IDEAS home Printed from https://ideas.repec.org/
MyIDEAS: Log in (now much improved!) to save this paper

A macroeconomic model with a financial sector

  • Markus K. Brunnermeier

    ()

    (Department of Economics, Princeton University)

  • Yuliy Sannikov

    ()

    (Department of Economics, Princeton University)

This paper studies the full equilibrium dynamics of an economy with financial frictions. Due to highly non-linear amplification effects, the economy is prone to instability and occasionally enters volatile episodes. Risk is endogenous and asset price correlations are high in down turns. In an environment of low exogenous risk experts assume higher leverage making the system more prone to systemic volatility spikes - a volatility paradox. Securitization and derivatives contracts leads to better sharing of exogenous risk but to higher endogenous systemic risk. Financial experts may impose a negative externality on each other and the economy by not maintaining adequate capital cushion.

If you experience problems downloading a file, check if you have the proper application to view it first. In case of further problems read the IDEAS help page. Note that these files are not on the IDEAS site. Please be patient as the files may be large.

File URL: https://www.nbb.be/doc/oc/repec/reswpp/wp236en.pdf
Download Restriction: no

Paper provided by National Bank of Belgium in its series Working Paper Research with number 236.

as
in new window

Length: 75 pages
Date of creation: Oct 2012
Date of revision:
Handle: RePEc:nbb:reswpp:201210-236
Contact details of provider: Postal:
Boulevard de Berlaimont 14, B-1000 Bruxelles

Phone: (+ 32) (0) 2 221 25 34
Fax: (+ 32) (0) 2 221 31 62
Web page: https://www.nbb.be/
Email:


More information through EDIRC

References listed on IDEAS
Please report citation or reference errors to , or , if you are the registered author of the cited work, log in to your RePEc Author Service profile, click on "citations" and make appropriate adjustments.:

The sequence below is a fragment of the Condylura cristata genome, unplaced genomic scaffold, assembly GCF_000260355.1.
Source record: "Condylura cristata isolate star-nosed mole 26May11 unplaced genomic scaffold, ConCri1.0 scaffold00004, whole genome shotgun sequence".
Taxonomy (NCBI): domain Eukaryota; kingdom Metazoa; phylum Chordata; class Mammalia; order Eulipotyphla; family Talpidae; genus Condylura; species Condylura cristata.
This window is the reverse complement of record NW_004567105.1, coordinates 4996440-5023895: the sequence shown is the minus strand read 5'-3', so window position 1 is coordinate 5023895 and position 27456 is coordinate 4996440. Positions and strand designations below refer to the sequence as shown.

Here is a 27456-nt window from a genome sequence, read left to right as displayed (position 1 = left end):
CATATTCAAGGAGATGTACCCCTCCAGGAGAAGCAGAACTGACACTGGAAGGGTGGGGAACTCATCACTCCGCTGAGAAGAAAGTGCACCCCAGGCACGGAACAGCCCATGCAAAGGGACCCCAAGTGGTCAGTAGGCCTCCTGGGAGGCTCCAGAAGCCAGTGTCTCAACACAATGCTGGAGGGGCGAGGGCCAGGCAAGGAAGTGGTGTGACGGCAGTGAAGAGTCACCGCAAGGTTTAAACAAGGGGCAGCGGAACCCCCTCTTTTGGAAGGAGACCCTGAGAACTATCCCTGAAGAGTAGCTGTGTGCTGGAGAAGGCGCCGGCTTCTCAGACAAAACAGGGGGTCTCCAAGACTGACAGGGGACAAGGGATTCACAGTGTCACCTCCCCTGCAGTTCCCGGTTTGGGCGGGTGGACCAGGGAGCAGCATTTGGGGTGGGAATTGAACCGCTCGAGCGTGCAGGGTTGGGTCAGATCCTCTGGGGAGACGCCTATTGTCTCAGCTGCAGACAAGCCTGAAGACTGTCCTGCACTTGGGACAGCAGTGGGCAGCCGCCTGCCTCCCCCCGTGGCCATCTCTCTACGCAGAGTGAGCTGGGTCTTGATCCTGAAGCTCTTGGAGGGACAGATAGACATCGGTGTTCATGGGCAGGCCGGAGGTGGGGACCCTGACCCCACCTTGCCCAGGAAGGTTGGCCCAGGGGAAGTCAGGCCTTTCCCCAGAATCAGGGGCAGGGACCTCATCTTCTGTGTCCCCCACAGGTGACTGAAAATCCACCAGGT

as in new window
  1. Olivier Jeanne & Anton Korinek, 2010. "Managing Credit Booms and Busts: A Pigouvian Taxation Approach," Working Paper Series WP10-12, Peterson Institute for International Economics.
  2. Bengt Holmstrom & Jean Tirole, 1994. "Financial Intermediation, Loanable Funds and the Real Sector," Working papers 95-1, Massachusetts Institute of Technology (MIT), Department of Economics.
  3. Lawrence J. Christiano & Martin Eichenbaum & Charles L. Evans, 2001. "Nominal rigidities and the dynamic effects of a shock to monetary policy," Working Paper Series WP-01-08, Federal Reserve Bank of Chicago.
  4. Markus K. Brunnermeier & Lasse Heje Pedersen, 2009. "Market Liquidity and Funding Liquidity," Review of Financial Studies, Society for Financial Studies, vol. 22(6), pages 2201-2238, June.
  5. Diamond, Douglas W & Dybvig, Philip H, 1983. "Bank Runs, Deposit Insurance, and Liquidity," Journal of Political Economy, University of Chicago Press, vol. 91(3), pages 401-19, June.
  6. Yuliy Sannikov, 2008. "A Continuous-Time Version of the Principal-Agent Problem," Review of Economic Studies, Oxford University Press, vol. 75(3), pages 957-984.
  7. Drew Fudenberg & Bengt Holmstrom & Paul Milgrom, 1987. "Short-Term Contracts and Long-Term Agency Relationships," Working papers 468, Massachusetts Institute of Technology (MIT), Department of Economics.
  8. Vasco Cúrdia & Michael Woodford, 2009. "Credit spreads and monetary policy," Staff Reports 385, Federal Reserve Bank of New York.